I truly love those typical 'rural' British thrillers from the late 60's and early 70's! They practically always revolve on hugely controversial topics and feature heavy macabre undertones, and yet they remain very stylish, sophisticated and classy. A couple of notorious examples include "Unman, Wittering and Zigo", "Deadly Strangers", "Crescendo", "Girly", "Twisted Nerve" and some of Hammer's lesser promoted thrillers like "Never Take Candy from Strangers" and "Paranoia". David Greene's "I Start Counting" is also an excellent addition to this list. The principal coming-of-age story is basically already an anathema, but then this plot is simultaneously interwoven with a grim tale of a serial killer on the loose in a small picturesque British village. I was already a great fan of the lovely Jenny Agutter thanks to "An American Werewolf in London" and "Logan's Run", but after seeing this film she's truly immortal to me. Agutter gives away a stellar tour-de-force performance as the cherubic and curious 14 year old Wynne. The romantically inexperienced pubescent girl has a tremendous crush on her 32 year old foster brother and openly talks about her feelings with her school friend Corinne, who claims to have had sex with several boys already. During all her secretly observing and spying, Wynne begins to suspect, however, that her beloved brother George might be the maniac responsible for several gruesome yet unsolved murders. Where do the nail scratches on his back come from? Why are there bloodstains on the white sweater that Wynne made for him? Strangely enough, the more convinced Wynne gets regarding her brother's guilt, the more her feelings grow intense and obsessive. The young girl even convinces herself that she must rescue George, as the rest of the world won't understand him. "I Start Counting" is a slowly unfolding, captivating and often uncomfortable film that is made even more excellent thanks to the wondrous use of music like the title song (although some fans of the genre might not like this), beautiful images of the South-East British countryside and great work from the ensemble cast. The thriller elements surprisingly go well with the coming-of-age theme. The serial killer plot is occasionally very creepy, whereas Wynne's extreme devotion for her brother is also quite disturbing but in a completely different way. "I Start Counting" absolutely is a unique film; what they call a real gem of a great but sadly forgotten cinematic era. It pleases me to see that the film nevertheless has a few devoted fans here on this site.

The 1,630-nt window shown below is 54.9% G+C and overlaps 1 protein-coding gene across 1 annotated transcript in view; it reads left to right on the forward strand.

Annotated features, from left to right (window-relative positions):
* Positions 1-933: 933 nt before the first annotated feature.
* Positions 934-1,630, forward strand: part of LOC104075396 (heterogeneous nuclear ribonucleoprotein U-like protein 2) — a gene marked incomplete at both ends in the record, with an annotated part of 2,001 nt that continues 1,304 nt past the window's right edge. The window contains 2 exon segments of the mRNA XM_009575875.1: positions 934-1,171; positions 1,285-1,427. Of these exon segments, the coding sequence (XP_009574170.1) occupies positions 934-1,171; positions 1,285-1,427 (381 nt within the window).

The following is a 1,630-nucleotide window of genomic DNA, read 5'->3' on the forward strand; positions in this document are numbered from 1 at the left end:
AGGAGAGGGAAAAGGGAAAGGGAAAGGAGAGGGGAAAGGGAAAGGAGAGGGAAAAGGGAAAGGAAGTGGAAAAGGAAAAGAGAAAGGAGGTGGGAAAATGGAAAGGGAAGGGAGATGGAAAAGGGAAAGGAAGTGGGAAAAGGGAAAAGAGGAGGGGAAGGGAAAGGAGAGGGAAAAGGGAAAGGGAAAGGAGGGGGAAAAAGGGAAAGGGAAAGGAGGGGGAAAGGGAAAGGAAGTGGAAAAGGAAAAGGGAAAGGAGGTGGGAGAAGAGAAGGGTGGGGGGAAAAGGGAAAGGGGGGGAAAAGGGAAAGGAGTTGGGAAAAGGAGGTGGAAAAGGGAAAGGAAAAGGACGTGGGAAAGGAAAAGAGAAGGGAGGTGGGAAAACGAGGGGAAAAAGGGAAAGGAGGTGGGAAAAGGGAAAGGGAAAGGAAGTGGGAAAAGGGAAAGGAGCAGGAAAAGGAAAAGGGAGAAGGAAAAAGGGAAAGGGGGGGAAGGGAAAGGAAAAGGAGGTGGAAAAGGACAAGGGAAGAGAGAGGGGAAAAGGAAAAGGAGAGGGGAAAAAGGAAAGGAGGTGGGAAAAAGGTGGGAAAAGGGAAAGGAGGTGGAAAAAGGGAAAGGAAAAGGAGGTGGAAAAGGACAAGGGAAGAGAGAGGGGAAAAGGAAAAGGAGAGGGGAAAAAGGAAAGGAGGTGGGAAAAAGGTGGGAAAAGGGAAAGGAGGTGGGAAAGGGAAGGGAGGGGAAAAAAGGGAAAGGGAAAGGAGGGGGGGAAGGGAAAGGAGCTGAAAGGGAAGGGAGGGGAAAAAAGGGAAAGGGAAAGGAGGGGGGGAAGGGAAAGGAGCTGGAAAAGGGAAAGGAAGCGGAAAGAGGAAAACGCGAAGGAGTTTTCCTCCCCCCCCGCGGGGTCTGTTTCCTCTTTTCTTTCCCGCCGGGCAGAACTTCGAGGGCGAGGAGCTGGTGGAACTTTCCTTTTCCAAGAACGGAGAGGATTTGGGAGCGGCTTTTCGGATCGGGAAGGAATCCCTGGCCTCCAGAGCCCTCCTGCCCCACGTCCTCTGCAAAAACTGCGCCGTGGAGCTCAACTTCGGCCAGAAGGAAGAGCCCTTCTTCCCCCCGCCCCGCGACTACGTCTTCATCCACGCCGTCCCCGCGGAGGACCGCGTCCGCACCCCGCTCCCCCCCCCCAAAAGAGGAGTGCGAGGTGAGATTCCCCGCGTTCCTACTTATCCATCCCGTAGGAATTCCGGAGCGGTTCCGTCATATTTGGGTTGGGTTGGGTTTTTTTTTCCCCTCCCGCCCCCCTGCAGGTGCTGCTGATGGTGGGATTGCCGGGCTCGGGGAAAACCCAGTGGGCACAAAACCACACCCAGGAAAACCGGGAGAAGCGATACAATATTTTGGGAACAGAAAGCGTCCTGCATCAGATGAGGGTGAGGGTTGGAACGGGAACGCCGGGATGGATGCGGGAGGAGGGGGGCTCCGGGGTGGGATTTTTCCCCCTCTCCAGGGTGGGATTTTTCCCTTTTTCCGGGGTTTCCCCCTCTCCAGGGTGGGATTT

I Start Counting
I Start Counting
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A 14-year-old girl coming to terms with her sexuality, discovers that her adored older brother may be guilty of a series of bizarre sex crimes.
November 11, 2020